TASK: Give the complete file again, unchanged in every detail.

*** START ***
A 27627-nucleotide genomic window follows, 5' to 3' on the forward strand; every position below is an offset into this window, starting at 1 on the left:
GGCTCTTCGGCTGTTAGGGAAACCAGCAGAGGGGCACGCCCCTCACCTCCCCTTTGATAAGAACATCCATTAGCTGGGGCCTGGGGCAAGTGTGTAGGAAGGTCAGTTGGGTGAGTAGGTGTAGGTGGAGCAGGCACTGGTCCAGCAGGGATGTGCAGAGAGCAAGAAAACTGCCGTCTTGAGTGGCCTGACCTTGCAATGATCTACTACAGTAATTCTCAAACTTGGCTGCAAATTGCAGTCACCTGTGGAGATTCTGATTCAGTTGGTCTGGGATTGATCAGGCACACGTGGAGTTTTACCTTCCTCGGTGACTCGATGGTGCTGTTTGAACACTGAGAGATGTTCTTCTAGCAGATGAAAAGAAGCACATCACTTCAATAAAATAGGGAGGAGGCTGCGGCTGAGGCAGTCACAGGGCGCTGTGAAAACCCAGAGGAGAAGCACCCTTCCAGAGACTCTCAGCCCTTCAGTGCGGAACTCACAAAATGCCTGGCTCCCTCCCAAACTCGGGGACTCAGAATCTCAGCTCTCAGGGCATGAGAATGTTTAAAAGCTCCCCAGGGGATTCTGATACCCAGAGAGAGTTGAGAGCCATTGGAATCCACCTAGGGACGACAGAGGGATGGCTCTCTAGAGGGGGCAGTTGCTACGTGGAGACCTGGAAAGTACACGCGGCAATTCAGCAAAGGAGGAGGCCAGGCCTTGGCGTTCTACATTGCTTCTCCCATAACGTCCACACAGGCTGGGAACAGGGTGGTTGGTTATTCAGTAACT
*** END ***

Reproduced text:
A 27627-nucleotide genomic window follows, 5' to 3' on the forward strand; every position below is an offset into this window, starting at 1 on the left:
GGCTCTTCGGCTGTTAGGGAAACCAGCAGAGGGGCACGCCCCTCACCTCCCCTTTGATAAGAACATCCATTAGCTGGGGCCTGGGGCAAGTGTGTAGGAAGGTCAGTTGGGTGAGTAGGTGTAGGTGGAGCAGGCACTGGTCCAGCAGGGATGTGCAGAGAGCAAGAAAACTGCCGTCTTGAGTGGCCTGACCTTGCAATGATCTACTACAGTAATTCTCAAACTTGGCTGCAAATTGCAGTCACCTGTGGAGATTCTGATTCAGTTGGTCTGGGATTGATCAGGCACACGTGGAGTTTTACCTTCCTCGGTGACTCGATGGTGCTGTTTGAACACTGAGAGATGTTCTTCTAGCAGATGAAAAGAAGCACATCACTTCAATAAAATAGGGAGGAGGCTGCGGCTGAGGCAGTCACAGGGCGCTGTGAAAACCCAGAGGAGAAGCACCCTTCCAGAGACTCTCAGCCCTTCAGTGCGGAACTCACAAAATGCCTGGCTCCCTCCCAAACTCGGGGACTCAGAATCTCAGCTCTCAGGGCATGAGAATGTTTAAAAGCTCCCCAGGGGATTCTGATACCCAGAGAGAGTTGAGAGCCATTGGAATCCACCTAGGGACGACAGAGGGATGGCTCTCTAGAGGGGGCAGTTGCTACGTGGAGACCTGGAAAGTACACGCGGCAATTCAGCAAAGGAGGAGGCCAGGCCTTGGCGTTCTACATTGCTTCTCCCATAACGTCCACACAGGCTGGGAACAGGGTGGTTGGTTATTCAGTAACT